Excessive studying is motivated not only by the schedule, but also by the fact that finals test students on information that they haven’t been thinking about for months. When some throwaway factoid that was taught to students in the first week of September is brought up again in mid-January, it shouldn’t be a surprise that most students don’t remember it. It’s all well and good to say that students should review material that they learned earlier in the year. However, in reality it’s unrealistic that students will be able to remember every single thing that has been taught to them throughout the semester. The most important information will generally still be relevant to students in the middle of the year, so it will still be retained.
This exposes a deeper issue with finals: the fact that performance throughout the year is devalued. Students were already tested on the material from September back in September; there’s no need to test them again. In fact, having a final disincentivizes working hard throughout the year, as students who perform at a mediocre level throughout the year can do well in the class if they ace the final. This is clearly detrimental to students’ learning, as instead of absorbing material as it’s taught to them, students instead cram information just before the final, which is much less likely to result in true understanding.
A myopic focus on finals applies to teachers just as much as students. When teachers have to prepare students for a major cumulative exam at the end of the semester, it leads to them teaching to the test instead of teaching for comprehension. For example, instead of taking time in class to illustrate a concept in depth, teachers are more likely to introduce a concept and then ensure students have memorized it. This means students don’t understand the concept as well, but they will be able to recall it by rote from memory when taking an exam. Teachers ultimately want their students to do well on finals, but in too many cases, ensuring students do well trades off with true comprehension of the material.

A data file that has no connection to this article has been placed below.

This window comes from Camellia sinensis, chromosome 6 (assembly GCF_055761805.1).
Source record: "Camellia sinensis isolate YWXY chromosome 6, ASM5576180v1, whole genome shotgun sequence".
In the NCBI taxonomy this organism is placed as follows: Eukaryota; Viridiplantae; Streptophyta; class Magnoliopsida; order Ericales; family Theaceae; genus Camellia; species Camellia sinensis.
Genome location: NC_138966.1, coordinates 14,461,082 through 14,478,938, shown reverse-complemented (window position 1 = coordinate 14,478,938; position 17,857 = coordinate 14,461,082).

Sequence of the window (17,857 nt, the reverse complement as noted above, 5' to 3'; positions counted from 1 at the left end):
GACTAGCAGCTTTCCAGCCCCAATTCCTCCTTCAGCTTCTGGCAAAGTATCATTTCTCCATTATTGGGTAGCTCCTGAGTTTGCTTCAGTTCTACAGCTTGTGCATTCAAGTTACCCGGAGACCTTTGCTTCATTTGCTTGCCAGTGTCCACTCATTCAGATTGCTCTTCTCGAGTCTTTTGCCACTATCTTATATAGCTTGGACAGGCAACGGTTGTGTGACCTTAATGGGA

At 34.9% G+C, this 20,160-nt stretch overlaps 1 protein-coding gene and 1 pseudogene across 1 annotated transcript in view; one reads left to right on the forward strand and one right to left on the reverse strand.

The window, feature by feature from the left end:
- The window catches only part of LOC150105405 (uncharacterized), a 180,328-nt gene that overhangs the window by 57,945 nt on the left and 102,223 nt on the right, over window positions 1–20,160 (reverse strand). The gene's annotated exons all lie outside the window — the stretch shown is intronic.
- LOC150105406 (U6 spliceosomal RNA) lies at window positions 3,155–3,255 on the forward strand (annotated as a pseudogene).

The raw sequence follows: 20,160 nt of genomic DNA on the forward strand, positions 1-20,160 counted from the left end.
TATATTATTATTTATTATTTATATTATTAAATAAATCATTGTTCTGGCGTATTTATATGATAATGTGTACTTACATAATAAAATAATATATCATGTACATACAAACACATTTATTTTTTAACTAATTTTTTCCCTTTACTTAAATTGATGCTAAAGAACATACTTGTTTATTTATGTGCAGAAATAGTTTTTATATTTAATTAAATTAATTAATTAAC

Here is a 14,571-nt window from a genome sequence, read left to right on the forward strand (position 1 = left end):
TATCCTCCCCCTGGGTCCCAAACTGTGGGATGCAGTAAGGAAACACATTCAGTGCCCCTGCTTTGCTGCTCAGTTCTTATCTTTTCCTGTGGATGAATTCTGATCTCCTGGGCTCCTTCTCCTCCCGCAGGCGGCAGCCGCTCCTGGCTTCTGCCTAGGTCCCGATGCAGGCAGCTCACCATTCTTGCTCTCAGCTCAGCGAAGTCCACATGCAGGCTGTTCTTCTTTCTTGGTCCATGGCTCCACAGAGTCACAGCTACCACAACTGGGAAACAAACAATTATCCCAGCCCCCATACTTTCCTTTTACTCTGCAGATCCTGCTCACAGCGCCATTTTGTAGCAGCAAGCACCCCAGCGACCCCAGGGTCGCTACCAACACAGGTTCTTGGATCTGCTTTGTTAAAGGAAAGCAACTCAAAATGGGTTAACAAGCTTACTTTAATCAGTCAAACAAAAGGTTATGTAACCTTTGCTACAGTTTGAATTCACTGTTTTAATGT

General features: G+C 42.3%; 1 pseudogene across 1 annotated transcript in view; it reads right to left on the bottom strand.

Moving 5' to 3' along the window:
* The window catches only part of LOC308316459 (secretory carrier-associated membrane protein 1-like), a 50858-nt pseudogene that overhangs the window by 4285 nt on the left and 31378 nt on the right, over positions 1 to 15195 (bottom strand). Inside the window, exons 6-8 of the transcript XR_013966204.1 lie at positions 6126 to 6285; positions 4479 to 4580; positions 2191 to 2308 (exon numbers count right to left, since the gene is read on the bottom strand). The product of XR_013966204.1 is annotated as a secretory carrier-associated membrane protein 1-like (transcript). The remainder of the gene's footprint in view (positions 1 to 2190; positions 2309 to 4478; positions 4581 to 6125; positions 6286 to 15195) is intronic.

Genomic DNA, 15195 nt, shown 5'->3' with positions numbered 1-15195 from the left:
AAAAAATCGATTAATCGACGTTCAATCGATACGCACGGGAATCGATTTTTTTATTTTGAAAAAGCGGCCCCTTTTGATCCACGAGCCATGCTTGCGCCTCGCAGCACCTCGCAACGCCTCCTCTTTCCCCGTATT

A much better way to test students’ knowledge would be to assign a creative project in which students are required to apply what they’ve learned. Instead of students simply parroting information teachers have said, application of knowledge allows students to truly demonstrate understanding. Plus, this leads to natural review of material from earlier in the year, but at the student’s own pace. This means that information that is genuinely important for students to retain is being reviewed, but less important information doesn’t have to be needlessly relearned just for a final.
Schools should accept that students simply don’t remember everything taught to them; by prioritizing deep understanding of the most important concepts, schools can ensure that students get the best education possible. Unfortunately, finals are counterproductive to this goal, and harm students’ health and mental wellbeing. Finals undeniably fail to effectively measure knowledge, and with all the drawbacks that come along with them, they decidedly should not be used.
By moving away from finals and towards projects that allow students to apply their knowledge, students can learn more deeply and be in a better state of health, both mentally and physically, while they do so.